Four days after they'd nearly been slaughtered in an ambush outside Fallujah on Christmas Eve morning, Maj. Woody Nunis' short-handed civil affairs team takes another hit. Driving back the half-hour from Baghdad late on the afternoon of Dec. 28, speeding past farms and mud huts in the lush rural area west of the city, bad news begins to trickle in.
As they get closer to their dusty little home, a postage-stamp fort called Mercury, nimble scout helicopters circle above while two officers talk about something ominous over the radio in the Humvee. Their mechanical conversation includes code integers about casualties and the need for an explosives disposal team.
Minutes after pulling into Mercury, after the guns and a broken radio have been lifted out of the trucks, word comes down. Keith Adkins and Ash Garza, both young enlisted men from Texas, stand out near the vehicles having a smoke as their captain, a short, strong guy named Larry Mouton, walks up grim-faced.
A well-liked and respected captain named Blanco has just been killed in an ambush. Three of his men are wounded; how badly is not yet clear. Garza and Adkins have been joking around but that ends quickly.
Later that night, Maj. Nunis sits on his bunk in the cramped room he shares with Adkins and Garza and talks about Blanco. The dead captain was not out looking for war that afternoon; he was headed to a local village. But such distinctions don't matter in the brutal, complex and utterly frustrating guerrilla war being fought in Iraq right now, a war being fought simultaneously with a multibillion-dollar reconstruction and democratization campaign as complex and frustrating as the war itself.
Nunis knew Blanco well, and he bears the pain hard. "He was a good guy, too," the tall former paratrooper says, head down, deeply saddened and bitter. "It fucking sucks."
When they were attacked on Christmas Eve, Nunis and his men had been on a peaceful mission, a mission that now dominates the work of an army trained to violently take and hold ground. In this ill-defined reconstruction phase of post-invasion Iraq, the burden of turning on the lights, getting ponds of raw sewage out of the street, and establishing local governments, falls to teams like Nunis', which are called civil affairs units.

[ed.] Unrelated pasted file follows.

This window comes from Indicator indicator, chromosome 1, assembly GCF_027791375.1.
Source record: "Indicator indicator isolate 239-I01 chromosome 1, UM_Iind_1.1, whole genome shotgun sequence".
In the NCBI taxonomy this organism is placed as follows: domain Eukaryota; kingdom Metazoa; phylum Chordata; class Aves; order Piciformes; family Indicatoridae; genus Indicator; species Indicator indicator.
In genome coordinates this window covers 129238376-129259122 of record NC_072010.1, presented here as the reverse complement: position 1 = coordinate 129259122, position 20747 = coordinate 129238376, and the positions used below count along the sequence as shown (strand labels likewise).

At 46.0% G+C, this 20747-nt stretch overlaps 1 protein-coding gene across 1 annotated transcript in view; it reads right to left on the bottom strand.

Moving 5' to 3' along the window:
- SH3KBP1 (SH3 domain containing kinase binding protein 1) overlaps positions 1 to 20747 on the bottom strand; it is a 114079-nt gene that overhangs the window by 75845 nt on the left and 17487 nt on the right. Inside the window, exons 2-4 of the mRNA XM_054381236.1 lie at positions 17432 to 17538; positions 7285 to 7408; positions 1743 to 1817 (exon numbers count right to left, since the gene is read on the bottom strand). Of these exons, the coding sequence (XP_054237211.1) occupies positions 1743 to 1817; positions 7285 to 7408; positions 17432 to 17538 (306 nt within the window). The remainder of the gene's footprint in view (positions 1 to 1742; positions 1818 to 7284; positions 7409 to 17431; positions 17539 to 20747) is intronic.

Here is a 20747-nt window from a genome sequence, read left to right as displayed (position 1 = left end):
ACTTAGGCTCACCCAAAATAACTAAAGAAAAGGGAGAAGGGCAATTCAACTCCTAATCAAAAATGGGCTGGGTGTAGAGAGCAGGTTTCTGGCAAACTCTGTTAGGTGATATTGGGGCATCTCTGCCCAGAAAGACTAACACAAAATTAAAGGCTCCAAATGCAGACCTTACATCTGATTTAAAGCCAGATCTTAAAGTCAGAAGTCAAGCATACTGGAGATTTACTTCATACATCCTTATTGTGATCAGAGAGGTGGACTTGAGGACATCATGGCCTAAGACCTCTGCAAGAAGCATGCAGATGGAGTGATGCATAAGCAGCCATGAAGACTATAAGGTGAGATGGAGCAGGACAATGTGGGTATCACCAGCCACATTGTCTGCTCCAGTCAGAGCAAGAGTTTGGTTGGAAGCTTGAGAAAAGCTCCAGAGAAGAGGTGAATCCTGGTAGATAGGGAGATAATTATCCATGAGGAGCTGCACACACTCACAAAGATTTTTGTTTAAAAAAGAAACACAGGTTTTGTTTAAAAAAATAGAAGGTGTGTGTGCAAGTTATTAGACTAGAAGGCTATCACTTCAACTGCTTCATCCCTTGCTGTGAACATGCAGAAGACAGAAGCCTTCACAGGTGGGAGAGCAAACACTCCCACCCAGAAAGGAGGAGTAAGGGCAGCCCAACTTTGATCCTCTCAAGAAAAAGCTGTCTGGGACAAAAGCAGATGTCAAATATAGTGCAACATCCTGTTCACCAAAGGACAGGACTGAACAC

Like most, Nunis' team is made up of reservists. Nunis himself, 42, is a commercial real estate broker with an MBA. Adkins, 30, is a computer programmer. Garza, 21, is a horse trainer, chuck-wagon cook and poet.
When they got attacked on Christmas Eve (it was the fourth time they'd been hit), they were driving back from a school they'd spent a lot of time and effort rebuilding -- working with local contractors and paying out thousands of dollars. They were on their way to check a water treatment plant. "That will be the first potable water they've had since 1991," Nunis says. "Now they just dip into the river," which is contaminated with sewage and industrial runoff.
Their route to the school and water treatment plant had become predictable. "We were going over to the water treatment plant `that morning`. We went the same way into the school, and went out the same way, and they were waiting for us," Nunis says.
"Everybody thinks of us as the guys who pay the money, so they're nice to us. But that proved to go only so far on Christmas Eve."
Before they could get to the plant, two 125mm artillery rounds, which had been buried in the roadside next to a knocked-out Iraqi tank, were detonated by invisible guerrillas. The shrapnel blew into the passing vehicles. One Humvee windshield was shattered, the soldiers were deafened, and a Toyota pickup passing the other way was flipped and thrown off the road. But no one, Iraqi or American, was seriously wounded.
With this attack fresh in their memories, and now Capt. Blanco's death haunting them, the civil affairs team set out the next day, Dec. 29, for a village called Nasir Wa Al Salaam.
The mission was to make a visit to the local council president, a gregarious political aspirant named Abbas Hussein Kenani. Abbas wears Western clothes, speaks some English, and drives a new black VW Golf. He was voted into his position as the de facto mayor of Nasir Wa Al Salaam over the summer, but he wants a higher place in the burgeoning Iraqi government and he's soon moving up to the equivalent of a county supervisor.